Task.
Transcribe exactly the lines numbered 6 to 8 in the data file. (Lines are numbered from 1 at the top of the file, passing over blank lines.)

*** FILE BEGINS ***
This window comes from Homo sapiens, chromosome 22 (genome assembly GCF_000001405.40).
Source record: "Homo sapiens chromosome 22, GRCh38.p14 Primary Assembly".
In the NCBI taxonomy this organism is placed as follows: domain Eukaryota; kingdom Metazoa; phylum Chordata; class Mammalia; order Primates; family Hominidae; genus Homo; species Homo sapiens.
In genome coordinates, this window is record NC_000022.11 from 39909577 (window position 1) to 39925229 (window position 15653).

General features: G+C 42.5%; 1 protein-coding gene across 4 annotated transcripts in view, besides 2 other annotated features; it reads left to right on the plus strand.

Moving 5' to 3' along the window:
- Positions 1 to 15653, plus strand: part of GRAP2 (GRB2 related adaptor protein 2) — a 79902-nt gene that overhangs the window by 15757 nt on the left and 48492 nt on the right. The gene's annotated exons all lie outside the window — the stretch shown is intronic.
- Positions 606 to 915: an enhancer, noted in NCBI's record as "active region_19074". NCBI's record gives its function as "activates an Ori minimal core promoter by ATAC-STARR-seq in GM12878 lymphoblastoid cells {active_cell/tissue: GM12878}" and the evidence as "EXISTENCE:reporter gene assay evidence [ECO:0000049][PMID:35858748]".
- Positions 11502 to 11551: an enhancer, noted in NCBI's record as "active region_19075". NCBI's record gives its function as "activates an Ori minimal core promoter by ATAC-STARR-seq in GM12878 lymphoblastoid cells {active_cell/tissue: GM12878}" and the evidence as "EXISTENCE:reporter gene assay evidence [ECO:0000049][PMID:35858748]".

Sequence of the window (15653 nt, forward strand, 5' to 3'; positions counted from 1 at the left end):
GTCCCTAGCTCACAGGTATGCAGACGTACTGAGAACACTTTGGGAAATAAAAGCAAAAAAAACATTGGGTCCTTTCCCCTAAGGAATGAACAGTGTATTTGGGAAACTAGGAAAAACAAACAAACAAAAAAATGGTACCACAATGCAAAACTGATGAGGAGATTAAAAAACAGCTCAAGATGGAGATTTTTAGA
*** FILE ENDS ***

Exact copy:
Moving 5' to 3' along the window:
- Positions 1 to 15653, plus strand: part of GRAP2 (GRB2 related adaptor protein 2) — a 79902-nt gene that overhangs the window by 15757 nt on the left and 48492 nt on the right. The gene's annotated exons all lie outside the window — the stretch shown is intronic.
- Positions 606 to 915: an enhancer, noted in NCBI's record as "active region_19074". NCBI's record gives its function as "activates an Ori minimal core promoter by ATAC-STARR-seq in GM12878 lymphoblastoid cells {active_cell/tissue: GM12878}" and the evidence as "EXISTENCE:reporter gene assay evidence [ECO:0000049][PMID:35858748]".